When coronavirus struck on the Pepys Estate, by the Thames in Deptford, it caused fear – then locals started to rally round. But there are now worries about the future. EMILY FINCH spoke to residents about their experiences.
In early March, fear spread through the Pepys Estate in Deptford when posters appeared overnight warning residents that a family had tested positive for Covid-19.
“We have been told to self-isolate, but living in our flat here we are finding this impossible to do and are having to leave our flat throughout the day. We will try our best to leave and return to the building when no one else is about.”
The hand-made signs were placed around the communal areas of Eddystone Tower, one of the three 24-storey towers which forms part of the estate, which is managed by Lewisham Homes, the council’s arms-length management organisation.
This was still during the early stages of the pandemic when face masks and anti-bacterial gel were difficult, if not impossible, to come by for most residents. The first reported Covid-19 patient in London had only been registered at Lewisham Hospital just one month before.
Worried locals shared photos of the posters on social media wondering if they were in danger of catching the disease and how they could help the infected family who hadn’t identified themselves.
“There was a big backlash. Everyone wanted to know who the family were and run them out of town,” said Moira Kerrane, a Pepys Estate resident and trustee of the estate’s community centre, which has remained open throughout the pandemic.
But Ms Kerrane saw the positive side of the posters. “We were trying to say to people that the poster is a disclosure. Now you know when you get in the lift to wear gloves and take protection for yourself,” she said.
She was also “shocked” that the family felt they had to resort to putting up posters and leaving their flat while suffering from a potentially fatal disease.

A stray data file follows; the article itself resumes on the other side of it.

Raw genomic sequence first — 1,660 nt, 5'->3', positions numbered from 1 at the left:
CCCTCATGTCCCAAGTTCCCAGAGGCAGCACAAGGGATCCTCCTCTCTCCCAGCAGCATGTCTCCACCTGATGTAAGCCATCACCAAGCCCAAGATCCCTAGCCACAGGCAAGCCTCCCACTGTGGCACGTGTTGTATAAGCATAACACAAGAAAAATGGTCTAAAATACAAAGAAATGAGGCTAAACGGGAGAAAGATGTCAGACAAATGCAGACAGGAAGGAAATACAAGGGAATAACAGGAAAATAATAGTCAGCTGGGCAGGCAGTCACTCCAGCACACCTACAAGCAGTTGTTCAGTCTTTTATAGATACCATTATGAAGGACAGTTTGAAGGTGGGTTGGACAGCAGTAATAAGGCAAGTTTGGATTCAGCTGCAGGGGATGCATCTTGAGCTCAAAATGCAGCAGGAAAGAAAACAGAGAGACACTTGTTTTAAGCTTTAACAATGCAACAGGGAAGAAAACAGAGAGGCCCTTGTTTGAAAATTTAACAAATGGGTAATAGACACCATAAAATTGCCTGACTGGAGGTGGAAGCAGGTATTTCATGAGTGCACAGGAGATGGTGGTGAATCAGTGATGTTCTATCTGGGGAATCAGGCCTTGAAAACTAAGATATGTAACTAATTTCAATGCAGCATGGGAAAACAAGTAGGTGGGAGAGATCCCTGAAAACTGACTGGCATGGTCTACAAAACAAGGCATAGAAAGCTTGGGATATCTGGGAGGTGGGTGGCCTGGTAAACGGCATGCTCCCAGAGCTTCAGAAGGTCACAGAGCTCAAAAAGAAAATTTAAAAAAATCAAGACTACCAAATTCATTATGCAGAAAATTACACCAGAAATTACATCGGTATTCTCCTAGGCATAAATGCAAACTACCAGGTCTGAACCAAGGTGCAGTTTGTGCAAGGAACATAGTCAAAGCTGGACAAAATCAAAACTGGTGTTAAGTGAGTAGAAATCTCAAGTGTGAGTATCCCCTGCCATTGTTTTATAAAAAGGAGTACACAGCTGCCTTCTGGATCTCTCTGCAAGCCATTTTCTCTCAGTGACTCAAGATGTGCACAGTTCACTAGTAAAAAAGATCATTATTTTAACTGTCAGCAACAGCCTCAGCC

“From me, and locally, we were thinking that if there was anyone with a Covid diagnosis there had to be a team around them making sure they had shopping and access to whatever they needed and they were not left to do their own shopping,” she said.
Since the posters appeared, Ms Kerrane and her team at 2000 Community Action Centre have kept the shutters open to ensure locals have access to food, medication and emergency support.
The usual events and facilities have been pared back. There is no elderly gardening club, no cafe or board game evenings where teenagers meet with the estate’s elderly residents to play cards.
Ms Kerrane said the centre’s board of trustees decided to continue operating “on a Covid restriction”.
“We allowed residents to come in if they needed emergency help or to talk to us. Some people needed to use our computers to download and print school meal vouchers,” she said.
When two families told her that they needed smartphones to get in touch with the council’s social care team, Ms Kerrane posted on the centre’s social media page and found phones through a friend in Nottingham.
“We took to calling seniors who were isolated and a couple of times we saw them through the window and made them a cup of tea,” she said.